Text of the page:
- Duke of Cambridge
Built in 1900 as one of twelve Victorian Thames Lighters, RIVER THAMES VISITOR CENTRE is a man-powered barge of steel plate construction. These lighters were each named after one of the children of King George III and THE DUKE OF CAMBRIDGE was named after Prince Adolphus who was created Duke in 1801. The lighter's current historical signicance is based on its comparitive rarity - she is a surviving example of a type of barge once extremely common on the Thames, but now is probably the sole survivor of the 'Duke' class. Today, she is based at Richmond on Thames and used, as her name suggests, as a 'not for profit' project which aims to raise awareness of River Thames issues and to be an educational resource.
What is the vessel’s ability to demonstrate history in her physical fabric?
RIVER THAMES VISITOR CENTRE has undergone considerable maintenance work to the hull and a new steel super-structure has been added to accommodate her change of use as a visitor centre.
What are the vessel’s associational links for which there is no physical evidence?
The vessel was built in 1900 as one of twelve Victorian Thames lighters. They were each named after one of the children of King George III, with this vessel being named for Prince Adolphus who was created Duke in 1801. Lighters and barges were a common form of cargo transport on UK rivers and estuaries and there are many different types of these surviving today on the National Register of Historic Vessels (NRHV). However, RIVER THAMES VISITOR CENTRE has a level of significance as the sole survivor of the Duke class and one of only two similar Thames lighters on the NRHV. This gives her a regional significance which is heightened by her heritage setting on a mooring that has been in existence for over 100 years.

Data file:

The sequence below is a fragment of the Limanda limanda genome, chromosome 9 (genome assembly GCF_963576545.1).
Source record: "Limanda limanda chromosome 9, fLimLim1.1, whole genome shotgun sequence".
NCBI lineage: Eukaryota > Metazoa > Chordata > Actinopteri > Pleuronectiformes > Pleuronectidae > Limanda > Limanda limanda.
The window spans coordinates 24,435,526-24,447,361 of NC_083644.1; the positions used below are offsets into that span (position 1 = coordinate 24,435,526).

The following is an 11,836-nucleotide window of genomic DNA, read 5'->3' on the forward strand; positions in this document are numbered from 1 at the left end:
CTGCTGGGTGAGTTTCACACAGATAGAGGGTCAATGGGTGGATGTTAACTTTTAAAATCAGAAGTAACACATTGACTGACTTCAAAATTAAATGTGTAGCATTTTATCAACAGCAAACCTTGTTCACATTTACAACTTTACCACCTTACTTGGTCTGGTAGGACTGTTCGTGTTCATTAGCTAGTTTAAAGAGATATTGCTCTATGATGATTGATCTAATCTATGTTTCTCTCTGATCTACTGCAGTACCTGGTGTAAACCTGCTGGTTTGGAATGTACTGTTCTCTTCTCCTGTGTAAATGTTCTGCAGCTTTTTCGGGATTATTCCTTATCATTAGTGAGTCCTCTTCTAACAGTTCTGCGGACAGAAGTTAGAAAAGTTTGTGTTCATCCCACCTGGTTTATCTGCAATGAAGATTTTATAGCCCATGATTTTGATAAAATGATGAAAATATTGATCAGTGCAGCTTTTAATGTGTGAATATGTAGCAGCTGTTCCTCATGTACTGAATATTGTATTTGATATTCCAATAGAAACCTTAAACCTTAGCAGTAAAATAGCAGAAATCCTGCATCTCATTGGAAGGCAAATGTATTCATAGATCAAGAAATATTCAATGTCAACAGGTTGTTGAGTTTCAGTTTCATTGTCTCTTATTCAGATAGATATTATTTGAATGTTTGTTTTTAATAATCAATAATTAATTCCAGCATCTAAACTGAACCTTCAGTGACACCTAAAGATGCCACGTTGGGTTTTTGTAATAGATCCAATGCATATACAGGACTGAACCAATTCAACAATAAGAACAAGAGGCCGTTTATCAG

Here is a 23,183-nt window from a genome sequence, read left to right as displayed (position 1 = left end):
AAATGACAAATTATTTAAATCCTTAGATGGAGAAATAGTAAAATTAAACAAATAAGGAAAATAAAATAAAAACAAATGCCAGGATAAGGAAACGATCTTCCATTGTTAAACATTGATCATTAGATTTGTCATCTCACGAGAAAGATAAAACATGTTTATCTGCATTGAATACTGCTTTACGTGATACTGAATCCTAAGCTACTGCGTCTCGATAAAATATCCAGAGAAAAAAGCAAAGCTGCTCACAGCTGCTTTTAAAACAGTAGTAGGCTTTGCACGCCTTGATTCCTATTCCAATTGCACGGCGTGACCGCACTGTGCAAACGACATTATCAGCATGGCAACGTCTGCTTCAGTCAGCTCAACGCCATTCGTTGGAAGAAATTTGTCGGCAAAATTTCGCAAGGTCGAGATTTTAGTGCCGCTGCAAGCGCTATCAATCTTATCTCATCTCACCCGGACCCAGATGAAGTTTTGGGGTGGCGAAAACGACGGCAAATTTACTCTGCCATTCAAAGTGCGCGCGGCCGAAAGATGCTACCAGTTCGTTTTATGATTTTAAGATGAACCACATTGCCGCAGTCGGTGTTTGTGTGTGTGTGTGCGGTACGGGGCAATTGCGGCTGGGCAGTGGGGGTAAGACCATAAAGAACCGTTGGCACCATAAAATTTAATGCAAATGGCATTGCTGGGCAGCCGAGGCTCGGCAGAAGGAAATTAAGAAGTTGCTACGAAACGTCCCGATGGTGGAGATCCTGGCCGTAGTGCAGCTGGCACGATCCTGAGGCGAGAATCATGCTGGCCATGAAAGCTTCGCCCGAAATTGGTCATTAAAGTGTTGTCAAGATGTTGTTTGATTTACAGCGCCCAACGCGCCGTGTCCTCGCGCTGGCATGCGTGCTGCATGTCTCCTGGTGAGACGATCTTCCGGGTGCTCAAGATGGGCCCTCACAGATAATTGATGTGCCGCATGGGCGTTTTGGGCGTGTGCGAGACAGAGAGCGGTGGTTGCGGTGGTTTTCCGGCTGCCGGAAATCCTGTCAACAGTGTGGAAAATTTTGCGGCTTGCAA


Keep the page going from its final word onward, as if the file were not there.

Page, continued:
How does the vessel’s shape or form combine and contribute to her function?
RIVER THAMES VISITOR CENTRE was built of riveted steel plate. The hull retains its original form and internally has been left exposed so that the riveted construction can be viewed by visitors.
Source: Hannah Cunliffe, National Historic Ships, Jan 2011.
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